Shabaab confirms 2 top leaders were killed in infighting

Shabaab, al Qaeda’s affiliate in Somalia, has confirmed that it killed two of its top leaders, including Ibrahim al Afghani, who was on the US’s wanted list for his ties to al Qaeda. Additionally, Hassan Dahir Aweys, another top leader, has been flown to Mogadishu and is reportedly in custody.

Shabaab spokesman Abdulaziz Abu Musab confirmed yesterday that Afghani and another senior commander known as Abul Hamid Hashi Olhayi were killed during fighting in the town of Barawe.

“We have informed their widows of their deaths, as they must now wear the clothes of mourning,” Musab told AFP.

Family members of the two slain commanders claimed they were executed by Shabaab fighters after being captured. Shabaab’s spokesman denied that Afghani and Olhayi were executed, however, and maintained they were killed while resisting arrest.

“We deny reports that the men were killed after capture,” Musab told AFP. “The two men were killed in a shoot out when they were resisting arrest on court orders.”

Afghani had been at odds with Shabaab’s emir, Sheikh Mukhtar Abu Zubayr, after Afghani reportedly issued a statement that criticized the leader. Afghani, Aweys, Sheikh Abu Mansur Robow, and two other Shabaab leaders all accused Godane of being heavy-handed in his treatment of American jihadist Omar Hammami and two other foreign fighters. Hammami has criticized Zubayr on social media, and Zubayr reportedly sent intelligence agents to assassinate Hammami, whose fate is still unknown. Hammami is thought to be dead.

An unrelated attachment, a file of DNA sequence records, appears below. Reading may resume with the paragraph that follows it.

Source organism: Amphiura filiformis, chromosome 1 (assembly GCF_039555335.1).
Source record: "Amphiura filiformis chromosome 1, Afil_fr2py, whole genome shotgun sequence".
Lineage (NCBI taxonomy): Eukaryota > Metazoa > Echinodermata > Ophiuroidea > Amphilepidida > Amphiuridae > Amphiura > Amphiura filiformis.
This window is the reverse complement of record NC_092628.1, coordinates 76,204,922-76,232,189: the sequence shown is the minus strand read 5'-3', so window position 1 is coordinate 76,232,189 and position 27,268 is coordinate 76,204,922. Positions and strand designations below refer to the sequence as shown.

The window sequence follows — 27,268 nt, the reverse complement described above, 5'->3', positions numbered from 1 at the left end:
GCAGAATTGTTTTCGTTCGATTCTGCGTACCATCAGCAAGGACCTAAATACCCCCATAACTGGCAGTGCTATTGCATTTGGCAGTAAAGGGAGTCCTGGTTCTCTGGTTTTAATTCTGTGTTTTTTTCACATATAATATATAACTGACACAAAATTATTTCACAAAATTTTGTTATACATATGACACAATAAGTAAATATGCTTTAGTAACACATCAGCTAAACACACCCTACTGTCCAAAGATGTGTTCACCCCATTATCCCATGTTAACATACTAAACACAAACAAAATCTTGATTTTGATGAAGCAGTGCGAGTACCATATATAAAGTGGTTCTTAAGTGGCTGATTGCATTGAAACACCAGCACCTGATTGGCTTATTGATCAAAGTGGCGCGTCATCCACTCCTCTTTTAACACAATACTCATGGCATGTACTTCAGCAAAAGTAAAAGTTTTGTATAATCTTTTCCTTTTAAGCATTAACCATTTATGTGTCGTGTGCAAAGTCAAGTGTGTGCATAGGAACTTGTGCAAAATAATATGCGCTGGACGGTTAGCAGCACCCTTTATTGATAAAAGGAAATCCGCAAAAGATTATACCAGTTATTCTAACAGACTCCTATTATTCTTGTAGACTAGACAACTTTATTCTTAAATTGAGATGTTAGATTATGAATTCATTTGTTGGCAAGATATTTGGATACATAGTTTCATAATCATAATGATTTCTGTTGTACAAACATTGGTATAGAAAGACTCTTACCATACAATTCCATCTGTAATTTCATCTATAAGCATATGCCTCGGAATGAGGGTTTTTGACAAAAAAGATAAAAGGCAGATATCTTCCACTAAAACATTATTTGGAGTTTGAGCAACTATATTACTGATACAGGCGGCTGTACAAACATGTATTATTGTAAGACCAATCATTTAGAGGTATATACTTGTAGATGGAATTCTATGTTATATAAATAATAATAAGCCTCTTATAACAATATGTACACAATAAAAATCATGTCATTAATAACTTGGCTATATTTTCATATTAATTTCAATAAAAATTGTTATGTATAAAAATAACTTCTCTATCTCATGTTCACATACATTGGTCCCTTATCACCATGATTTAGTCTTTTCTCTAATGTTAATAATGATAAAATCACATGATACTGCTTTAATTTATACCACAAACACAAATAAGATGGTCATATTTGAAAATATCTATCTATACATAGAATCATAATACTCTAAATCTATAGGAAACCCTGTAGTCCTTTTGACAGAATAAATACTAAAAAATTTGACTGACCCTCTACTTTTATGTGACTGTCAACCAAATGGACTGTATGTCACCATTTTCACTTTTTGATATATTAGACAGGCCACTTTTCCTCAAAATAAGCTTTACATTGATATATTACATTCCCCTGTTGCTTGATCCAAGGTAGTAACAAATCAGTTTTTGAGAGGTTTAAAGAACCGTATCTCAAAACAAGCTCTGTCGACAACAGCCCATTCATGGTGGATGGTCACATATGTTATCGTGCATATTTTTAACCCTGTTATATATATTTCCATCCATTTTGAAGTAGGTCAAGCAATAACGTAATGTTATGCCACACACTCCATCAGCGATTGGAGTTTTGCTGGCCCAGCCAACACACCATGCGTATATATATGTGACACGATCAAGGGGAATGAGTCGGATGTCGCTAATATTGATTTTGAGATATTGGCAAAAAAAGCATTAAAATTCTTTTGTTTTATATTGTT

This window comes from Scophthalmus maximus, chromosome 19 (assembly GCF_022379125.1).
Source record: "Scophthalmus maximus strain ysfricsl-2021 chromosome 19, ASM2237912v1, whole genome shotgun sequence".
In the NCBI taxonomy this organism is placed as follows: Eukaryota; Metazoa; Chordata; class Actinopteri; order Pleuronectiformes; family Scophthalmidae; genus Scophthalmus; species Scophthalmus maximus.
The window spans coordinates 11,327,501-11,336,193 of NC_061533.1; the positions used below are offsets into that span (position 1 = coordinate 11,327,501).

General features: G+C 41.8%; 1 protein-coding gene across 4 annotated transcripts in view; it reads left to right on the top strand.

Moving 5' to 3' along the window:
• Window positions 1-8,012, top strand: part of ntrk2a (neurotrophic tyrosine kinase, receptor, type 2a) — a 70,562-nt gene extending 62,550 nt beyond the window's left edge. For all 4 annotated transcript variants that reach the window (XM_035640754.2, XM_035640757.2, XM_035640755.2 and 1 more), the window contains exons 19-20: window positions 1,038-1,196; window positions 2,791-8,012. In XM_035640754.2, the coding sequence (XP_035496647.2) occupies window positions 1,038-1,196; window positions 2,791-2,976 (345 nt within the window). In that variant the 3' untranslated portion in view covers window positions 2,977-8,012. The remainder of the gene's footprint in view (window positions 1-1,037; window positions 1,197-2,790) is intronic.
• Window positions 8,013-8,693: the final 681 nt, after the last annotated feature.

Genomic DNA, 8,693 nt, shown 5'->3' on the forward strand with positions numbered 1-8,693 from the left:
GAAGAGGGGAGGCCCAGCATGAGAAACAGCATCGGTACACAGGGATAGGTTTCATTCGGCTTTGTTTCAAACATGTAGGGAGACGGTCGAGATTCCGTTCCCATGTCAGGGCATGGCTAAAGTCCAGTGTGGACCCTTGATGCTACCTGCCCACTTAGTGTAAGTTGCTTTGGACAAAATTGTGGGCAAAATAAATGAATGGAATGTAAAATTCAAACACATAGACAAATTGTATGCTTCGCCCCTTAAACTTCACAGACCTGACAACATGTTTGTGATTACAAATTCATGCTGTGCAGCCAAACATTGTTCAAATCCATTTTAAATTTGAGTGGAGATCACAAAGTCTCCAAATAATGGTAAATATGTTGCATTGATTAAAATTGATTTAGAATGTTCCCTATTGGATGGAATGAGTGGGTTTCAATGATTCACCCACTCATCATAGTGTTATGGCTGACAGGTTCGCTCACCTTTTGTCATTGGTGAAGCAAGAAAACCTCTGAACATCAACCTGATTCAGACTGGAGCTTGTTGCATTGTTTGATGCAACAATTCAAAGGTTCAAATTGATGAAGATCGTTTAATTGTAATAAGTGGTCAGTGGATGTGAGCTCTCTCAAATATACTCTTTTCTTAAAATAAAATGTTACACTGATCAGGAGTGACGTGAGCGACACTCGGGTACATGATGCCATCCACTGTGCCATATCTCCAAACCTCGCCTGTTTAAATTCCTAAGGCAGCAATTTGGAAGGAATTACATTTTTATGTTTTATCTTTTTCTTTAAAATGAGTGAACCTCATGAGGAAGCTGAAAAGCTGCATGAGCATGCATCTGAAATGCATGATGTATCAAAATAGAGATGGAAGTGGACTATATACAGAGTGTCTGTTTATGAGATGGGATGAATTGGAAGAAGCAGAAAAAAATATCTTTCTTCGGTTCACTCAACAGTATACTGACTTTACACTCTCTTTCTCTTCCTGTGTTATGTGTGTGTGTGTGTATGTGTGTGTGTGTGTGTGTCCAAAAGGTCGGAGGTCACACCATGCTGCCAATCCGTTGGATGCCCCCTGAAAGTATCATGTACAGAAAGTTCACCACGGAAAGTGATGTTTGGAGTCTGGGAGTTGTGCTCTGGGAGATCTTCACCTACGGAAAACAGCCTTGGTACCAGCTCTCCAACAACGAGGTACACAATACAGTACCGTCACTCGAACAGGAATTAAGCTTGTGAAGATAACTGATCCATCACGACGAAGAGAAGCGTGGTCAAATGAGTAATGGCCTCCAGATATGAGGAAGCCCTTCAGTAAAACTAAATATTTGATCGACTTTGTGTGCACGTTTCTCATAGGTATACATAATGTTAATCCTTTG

Afghani a longtime jihadist commander who was closely linked to al Qaeda

In early June, the US government’s Rewards for Justice program offered a $5 million reward for Afghani, a.k.a. Ibrahim Hajj Jama and Abubakar al-Seyli’i, and also offered rewards for six other Shabaab leaders. [See LWJ report, 7 Shabaab leaders added to Rewards for Justice most wanted list.]

Although Afghani was said to have been targeted in a US drone strike in July 2011 outside Kismayo, reports of his death were not confirmed.

He previously served as Shabaab’s regional governor of the Kismayo administration. In a March 2010 report, the Somalia Monitoring Group said Afghani is one of the group’s top leaders, and listed him after Ahmed Abdi Aw Mohamed, Shabaab’s leader, who is better known as Sheikh Mukhtar Abu Zubayr and Godane.

Afghani received his nom de guerre because he waged jihad in Afghanistan for years.

A leaked Joint Task Force Guantanamo (JTF-GTMO) threat assessment, dated Aug. 6, 2007, describes Afghani as “an al-Ittihad al-Islami (AIAI) military commander known for his religious knowledge as well as loyalty and support for al Qaeda and the Taliban and for his continuing links to Afghanistan.” The file continues: “Jama was one of the first founders of al Qaeda affiliated AIAI cells and one of the instigators of terrorist attacks in Somaliland.”

Prior to the Sept. 11, 2001 terrorist attacks, Afghani reportedly traveled to Islamabad, Pakistan along with Shabaab leader Aden Hashi Ayro, Shabaab’s former military commander who was killed in a US airstrike in the spring of 2008. Afghani and Ayro were accompanied by 15 other “people from Somalia,” according to the leaked JTF-GTMO file, and they went to Pakistan “to meet with the Somali community there.” Afghani “traveled openly,” while “Ayro and other members of the group traveled secretly and later moved on to Afghanistan.”